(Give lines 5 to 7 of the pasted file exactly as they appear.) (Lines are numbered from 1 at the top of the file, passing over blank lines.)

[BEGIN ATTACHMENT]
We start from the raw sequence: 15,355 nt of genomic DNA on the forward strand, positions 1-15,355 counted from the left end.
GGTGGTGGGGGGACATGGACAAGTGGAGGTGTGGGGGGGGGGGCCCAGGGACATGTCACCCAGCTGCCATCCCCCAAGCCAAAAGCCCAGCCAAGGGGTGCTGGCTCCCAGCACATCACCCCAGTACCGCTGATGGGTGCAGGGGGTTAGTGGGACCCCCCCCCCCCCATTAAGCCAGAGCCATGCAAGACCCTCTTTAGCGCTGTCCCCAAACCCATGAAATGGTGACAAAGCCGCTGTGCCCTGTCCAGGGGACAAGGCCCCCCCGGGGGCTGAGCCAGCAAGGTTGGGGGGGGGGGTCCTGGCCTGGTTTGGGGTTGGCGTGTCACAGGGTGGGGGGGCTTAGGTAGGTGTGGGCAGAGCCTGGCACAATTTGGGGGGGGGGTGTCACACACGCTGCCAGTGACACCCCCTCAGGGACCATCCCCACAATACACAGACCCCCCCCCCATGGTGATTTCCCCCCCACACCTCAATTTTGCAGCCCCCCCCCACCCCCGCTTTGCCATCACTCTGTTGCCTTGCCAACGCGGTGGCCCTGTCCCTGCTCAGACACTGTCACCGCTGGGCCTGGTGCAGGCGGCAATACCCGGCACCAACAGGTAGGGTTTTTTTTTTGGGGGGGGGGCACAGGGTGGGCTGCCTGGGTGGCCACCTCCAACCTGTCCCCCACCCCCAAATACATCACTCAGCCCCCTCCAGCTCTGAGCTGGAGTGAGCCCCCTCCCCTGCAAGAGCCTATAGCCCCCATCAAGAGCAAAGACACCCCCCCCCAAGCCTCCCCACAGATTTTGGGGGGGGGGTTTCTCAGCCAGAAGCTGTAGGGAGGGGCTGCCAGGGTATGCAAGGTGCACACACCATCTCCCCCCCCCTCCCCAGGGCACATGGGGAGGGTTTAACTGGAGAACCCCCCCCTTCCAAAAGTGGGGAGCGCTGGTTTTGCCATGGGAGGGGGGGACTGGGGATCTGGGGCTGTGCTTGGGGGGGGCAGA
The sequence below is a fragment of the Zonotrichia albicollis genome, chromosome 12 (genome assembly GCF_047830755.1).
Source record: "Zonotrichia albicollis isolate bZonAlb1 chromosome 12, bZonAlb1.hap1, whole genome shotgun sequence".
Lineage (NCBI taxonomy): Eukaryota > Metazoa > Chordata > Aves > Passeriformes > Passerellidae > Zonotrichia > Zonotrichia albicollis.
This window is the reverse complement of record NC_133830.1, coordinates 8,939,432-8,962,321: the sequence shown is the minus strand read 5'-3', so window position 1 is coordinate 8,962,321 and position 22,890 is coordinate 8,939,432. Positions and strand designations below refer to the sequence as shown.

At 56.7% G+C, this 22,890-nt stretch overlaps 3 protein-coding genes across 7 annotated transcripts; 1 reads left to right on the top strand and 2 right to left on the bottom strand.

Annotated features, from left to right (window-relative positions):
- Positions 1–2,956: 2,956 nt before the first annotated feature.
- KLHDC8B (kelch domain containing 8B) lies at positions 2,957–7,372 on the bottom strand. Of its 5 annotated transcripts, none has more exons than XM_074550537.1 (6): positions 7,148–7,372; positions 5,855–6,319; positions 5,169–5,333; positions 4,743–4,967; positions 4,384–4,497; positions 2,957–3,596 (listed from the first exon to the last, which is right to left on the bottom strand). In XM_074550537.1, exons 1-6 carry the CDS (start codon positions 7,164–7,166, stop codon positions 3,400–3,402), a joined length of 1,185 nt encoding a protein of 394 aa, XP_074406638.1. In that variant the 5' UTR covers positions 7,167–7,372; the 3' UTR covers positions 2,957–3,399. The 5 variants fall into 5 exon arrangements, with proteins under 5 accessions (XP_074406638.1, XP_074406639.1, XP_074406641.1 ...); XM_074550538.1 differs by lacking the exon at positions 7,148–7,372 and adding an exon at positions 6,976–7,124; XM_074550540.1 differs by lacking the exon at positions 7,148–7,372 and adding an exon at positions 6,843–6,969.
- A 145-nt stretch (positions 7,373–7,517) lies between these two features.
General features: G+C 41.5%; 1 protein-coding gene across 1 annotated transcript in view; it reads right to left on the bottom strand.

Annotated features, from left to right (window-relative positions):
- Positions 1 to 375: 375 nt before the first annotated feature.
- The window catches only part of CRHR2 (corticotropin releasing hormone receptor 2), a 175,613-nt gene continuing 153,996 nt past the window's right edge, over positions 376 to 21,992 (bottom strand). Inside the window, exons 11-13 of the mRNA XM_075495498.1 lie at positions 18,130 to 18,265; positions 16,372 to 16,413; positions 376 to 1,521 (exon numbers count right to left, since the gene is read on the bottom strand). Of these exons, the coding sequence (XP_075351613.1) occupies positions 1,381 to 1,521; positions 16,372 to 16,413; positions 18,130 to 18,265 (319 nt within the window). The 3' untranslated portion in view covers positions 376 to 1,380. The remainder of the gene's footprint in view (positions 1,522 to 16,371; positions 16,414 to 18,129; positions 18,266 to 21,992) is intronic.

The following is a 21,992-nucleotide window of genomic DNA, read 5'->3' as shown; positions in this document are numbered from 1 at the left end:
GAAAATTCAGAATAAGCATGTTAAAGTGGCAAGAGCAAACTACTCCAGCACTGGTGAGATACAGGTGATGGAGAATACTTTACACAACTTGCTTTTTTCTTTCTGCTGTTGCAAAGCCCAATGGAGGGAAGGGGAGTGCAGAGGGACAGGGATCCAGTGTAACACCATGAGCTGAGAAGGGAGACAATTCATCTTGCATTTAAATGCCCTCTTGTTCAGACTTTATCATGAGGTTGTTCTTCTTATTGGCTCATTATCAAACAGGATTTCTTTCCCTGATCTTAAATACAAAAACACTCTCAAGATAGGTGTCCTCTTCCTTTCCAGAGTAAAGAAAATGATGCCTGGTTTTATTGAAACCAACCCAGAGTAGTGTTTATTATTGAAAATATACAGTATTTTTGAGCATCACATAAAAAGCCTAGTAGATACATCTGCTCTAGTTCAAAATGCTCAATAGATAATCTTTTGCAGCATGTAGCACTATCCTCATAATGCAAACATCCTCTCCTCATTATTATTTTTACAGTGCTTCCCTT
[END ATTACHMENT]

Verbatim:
Lineage (NCBI taxonomy): Eukaryota > Metazoa > Chordata > Aves > Passeriformes > Passerellidae > Zonotrichia > Zonotrichia albicollis.
This window is the reverse complement of record NC_133830.1, coordinates 8,939,432-8,962,321: the sequence shown is the minus strand read 5'-3', so window position 1 is coordinate 8,962,321 and position 22,890 is coordinate 8,939,432. Positions and strand designations below refer to the sequence as shown.

At 56.7% G+C, this 22,890-nt stretch overlaps 3 protein-coding genes across 7 annotated transcripts; 1 reads left to right on the top strand and 2 right to left on the bottom strand.